Getting Along in the Workplace

5/10/2006

Despite our best efforts, most of us won’t be able to get along with everyone we work with all of the time. Although workplace conflicts are common, they don’t have to continue. When problems surface, consider these guidelines: 

Examine Yourself First 
Are you the problem? Ask informed and reliable individuals if you have behavioral or personality patterns that are likely to conflict with your colleagues. After examining those patterns, accept responsibility. Admit that you have played a role in bringing about the behaviors causing the conflict. Whenever you accept your share of the responsibility, others are more likely to accept theirs as well. 

Face the Problem 
Speak candidly with those individuals who concern you. Present a positive and solution-oriented attitude, and emphasize your desire for improvement. You’ll either clear the air and create a better relationship or confirm that it’s better to just do what you can to establish a somewhat distant “live and let live” posture.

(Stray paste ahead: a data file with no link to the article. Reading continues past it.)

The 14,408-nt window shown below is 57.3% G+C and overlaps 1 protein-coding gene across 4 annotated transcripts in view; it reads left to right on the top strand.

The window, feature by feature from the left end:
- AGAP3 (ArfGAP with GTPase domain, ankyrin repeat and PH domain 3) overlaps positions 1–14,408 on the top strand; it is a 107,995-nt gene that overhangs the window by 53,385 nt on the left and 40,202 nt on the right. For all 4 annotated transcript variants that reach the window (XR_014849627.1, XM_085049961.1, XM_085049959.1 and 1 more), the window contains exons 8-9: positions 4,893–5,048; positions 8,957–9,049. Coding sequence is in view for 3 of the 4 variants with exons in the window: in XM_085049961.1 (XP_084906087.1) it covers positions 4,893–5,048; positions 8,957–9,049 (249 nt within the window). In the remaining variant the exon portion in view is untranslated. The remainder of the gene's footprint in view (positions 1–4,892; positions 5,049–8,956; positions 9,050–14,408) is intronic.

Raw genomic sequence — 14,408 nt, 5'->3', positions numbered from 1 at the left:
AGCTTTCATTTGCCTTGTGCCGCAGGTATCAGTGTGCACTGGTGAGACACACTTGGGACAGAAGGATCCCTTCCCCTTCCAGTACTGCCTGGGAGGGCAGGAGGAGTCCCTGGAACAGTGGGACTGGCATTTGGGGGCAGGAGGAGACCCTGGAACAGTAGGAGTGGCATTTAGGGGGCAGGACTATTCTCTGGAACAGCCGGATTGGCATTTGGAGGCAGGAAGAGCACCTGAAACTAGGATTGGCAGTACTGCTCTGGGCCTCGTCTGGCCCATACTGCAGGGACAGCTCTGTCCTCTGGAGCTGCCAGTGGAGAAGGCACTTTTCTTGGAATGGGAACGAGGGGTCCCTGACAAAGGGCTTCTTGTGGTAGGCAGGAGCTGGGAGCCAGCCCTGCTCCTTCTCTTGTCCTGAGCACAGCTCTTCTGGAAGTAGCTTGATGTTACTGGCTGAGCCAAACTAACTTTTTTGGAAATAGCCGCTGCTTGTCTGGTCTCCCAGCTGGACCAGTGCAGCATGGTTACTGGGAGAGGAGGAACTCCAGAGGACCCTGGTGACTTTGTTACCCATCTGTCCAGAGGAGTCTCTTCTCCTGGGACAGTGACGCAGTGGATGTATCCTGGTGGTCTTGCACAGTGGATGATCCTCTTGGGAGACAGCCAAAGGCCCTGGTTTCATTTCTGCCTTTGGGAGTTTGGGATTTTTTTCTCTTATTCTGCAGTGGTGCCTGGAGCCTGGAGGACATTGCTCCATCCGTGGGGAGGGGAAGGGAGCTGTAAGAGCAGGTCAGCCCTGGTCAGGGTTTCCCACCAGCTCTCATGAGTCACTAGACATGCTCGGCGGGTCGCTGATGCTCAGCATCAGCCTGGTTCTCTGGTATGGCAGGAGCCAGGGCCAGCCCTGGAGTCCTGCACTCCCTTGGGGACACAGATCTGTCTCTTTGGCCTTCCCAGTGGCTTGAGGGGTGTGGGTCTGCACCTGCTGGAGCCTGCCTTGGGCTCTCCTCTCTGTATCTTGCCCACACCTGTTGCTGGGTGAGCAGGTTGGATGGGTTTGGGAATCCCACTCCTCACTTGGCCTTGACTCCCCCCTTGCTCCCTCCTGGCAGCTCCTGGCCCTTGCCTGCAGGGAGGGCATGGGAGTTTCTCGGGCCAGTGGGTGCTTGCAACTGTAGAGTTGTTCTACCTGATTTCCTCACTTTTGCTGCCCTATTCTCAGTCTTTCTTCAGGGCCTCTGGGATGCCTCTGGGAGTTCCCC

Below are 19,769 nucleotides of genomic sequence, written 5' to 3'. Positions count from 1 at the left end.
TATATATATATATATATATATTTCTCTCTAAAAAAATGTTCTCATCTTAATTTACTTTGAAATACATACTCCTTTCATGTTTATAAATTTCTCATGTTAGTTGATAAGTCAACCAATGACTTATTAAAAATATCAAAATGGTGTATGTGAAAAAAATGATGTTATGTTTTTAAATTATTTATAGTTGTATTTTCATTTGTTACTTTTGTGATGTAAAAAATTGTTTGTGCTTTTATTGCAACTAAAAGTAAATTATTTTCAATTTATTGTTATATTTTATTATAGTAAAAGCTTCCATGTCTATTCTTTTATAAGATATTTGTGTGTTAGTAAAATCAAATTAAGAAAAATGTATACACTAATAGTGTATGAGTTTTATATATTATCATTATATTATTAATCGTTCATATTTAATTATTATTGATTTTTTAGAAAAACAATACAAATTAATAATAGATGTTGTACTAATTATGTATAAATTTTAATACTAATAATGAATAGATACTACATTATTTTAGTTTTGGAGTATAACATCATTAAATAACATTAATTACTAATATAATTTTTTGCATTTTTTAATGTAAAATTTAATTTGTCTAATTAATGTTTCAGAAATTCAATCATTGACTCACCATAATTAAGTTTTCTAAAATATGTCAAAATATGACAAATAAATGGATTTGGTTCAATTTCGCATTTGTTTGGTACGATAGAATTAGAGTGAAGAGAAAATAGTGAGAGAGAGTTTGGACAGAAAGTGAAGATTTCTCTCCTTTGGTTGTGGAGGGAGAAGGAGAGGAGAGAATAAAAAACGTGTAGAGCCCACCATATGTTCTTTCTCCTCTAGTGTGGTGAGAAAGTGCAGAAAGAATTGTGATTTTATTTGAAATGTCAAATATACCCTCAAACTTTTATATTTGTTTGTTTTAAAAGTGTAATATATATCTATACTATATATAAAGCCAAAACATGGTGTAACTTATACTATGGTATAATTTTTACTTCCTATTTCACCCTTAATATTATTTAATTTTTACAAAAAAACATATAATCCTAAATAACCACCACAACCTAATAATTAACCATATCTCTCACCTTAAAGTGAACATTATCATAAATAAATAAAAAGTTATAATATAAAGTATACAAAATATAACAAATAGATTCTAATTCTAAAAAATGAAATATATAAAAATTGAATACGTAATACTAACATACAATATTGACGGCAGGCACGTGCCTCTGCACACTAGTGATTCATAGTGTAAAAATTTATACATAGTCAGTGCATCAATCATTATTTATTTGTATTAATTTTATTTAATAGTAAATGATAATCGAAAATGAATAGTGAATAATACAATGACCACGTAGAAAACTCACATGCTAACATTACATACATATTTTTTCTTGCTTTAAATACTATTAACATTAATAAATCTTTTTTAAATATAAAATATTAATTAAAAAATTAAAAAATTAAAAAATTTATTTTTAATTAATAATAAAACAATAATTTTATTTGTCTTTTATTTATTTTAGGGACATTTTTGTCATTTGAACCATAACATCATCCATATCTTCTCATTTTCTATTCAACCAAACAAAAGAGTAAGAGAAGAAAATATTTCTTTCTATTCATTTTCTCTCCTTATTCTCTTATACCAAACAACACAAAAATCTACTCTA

Be Aware of Your Messages 
Attempt to understand the other person’s perspective. Find out what motivates that person so you can offer alternative ways of solving the problem. Avoid comments such as, “You shouldn’t be that way,” or “You always do that.” Comments of this type often create resistance to efforts toward problem solving. 

Present a Posture of Fairness 
Treat everyone well regardless of how others treat you. Be strong, but thoughtful and polite. Listen and respond to the other person’s concerns. Allow the person to fully express his or her feelings and opinions, then acknowledge your awareness of the situation. Describe what you understand the concerns to be and then present your own posture in a professional manner. 

Seek Common Ground 
Use breaks and social gatherings to help you become aware of the interests and concerns of those you work with. You may discover that you have areas of common interest with which to build more comfortable working relationships.